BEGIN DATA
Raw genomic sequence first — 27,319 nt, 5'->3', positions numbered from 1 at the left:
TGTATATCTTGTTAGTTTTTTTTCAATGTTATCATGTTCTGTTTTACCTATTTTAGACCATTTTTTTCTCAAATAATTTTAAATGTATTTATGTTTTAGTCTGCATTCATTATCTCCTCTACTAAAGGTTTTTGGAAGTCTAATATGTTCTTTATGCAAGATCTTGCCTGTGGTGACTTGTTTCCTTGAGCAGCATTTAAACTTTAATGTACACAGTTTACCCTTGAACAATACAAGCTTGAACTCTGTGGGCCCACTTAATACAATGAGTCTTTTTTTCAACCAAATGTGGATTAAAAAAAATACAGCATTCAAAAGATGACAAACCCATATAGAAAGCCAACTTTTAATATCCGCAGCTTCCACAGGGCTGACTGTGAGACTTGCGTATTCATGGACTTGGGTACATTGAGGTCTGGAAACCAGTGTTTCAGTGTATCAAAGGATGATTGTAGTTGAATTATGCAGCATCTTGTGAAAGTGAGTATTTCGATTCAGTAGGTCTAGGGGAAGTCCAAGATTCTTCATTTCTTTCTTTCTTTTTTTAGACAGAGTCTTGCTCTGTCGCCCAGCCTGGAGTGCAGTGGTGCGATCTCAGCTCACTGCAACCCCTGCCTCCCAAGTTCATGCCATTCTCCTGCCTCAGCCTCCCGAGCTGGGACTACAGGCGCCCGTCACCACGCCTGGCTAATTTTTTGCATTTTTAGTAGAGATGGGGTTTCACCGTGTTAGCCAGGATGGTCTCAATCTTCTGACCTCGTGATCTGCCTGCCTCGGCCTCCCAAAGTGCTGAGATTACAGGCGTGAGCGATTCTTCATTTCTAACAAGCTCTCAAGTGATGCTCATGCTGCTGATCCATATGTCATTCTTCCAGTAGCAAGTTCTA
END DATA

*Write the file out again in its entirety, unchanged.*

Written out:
Raw genomic sequence first — 27,319 nt, 5'->3', positions numbered from 1 at the left:
TGTATATCTTGTTAGTTTTTTTTCAATGTTATCATGTTCTGTTTTACCTATTTTAGACCATTTTTTTCTCAAATAATTTTAAATGTATTTATGTTTTAGTCTGCATTCATTATCTCCTCTACTAAAGGTTTTTGGAAGTCTAATATGTTCTTTATGCAAGATCTTGCCTGTGGTGACTTGTTTCCTTGAGCAGCATTTAAACTTTAATGTACACAGTTTACCCTTGAACAATACAAGCTTGAACTCTGTGGGCCCACTTAATACAATGAGTCTTTTTTTCAACCAAATGTGGATTAAAAAAAATACAGCATTCAAAAGATGACAAACCCATATAGAAAGCCAACTTTTAATATCCGCAGCTTCCACAGGGCTGACTGTGAGACTTGCGTATTCATGGACTTGGGTACATTGAGGTCTGGAAACCAGTGTTTCAGTGTATCAAAGGATGATTGTAGTTGAATTATGCAGCATCTTGTGAAAGTGAGTATTTCGATTCAGTAGGTCTAGGGGAAGTCCAAGATTCTTCATTTCTTTCTTTCTTTTTTTAGACAGAGTCTTGCTCTGTCGCCCAGCCTGGAGTGCAGTGGTGCGATCTCAGCTCACTGCAACCCCTGCCTCCCAAGTTCATGCCATTCTCCTGCCTCAGCCTCCCGAGCTGGGACTACAGGCGCCCGTCACCACGCCTGGCTAATTTTTTGCATTTTTAGTAGAGATGGGGTTTCACCGTGTTAGCCAGGATGGTCTCAATCTTCTGACCTCGTGATCTGCCTGCCTCGGCCTCCCAAAGTGCTGAGATTACAGGCGTGAGCGATTCTTCATTTCTAACAAGCTCTCAAGTGATGCTCATGCTGCTGATCCATATGTCATTCTTCCAGTAGCAAGTTCTA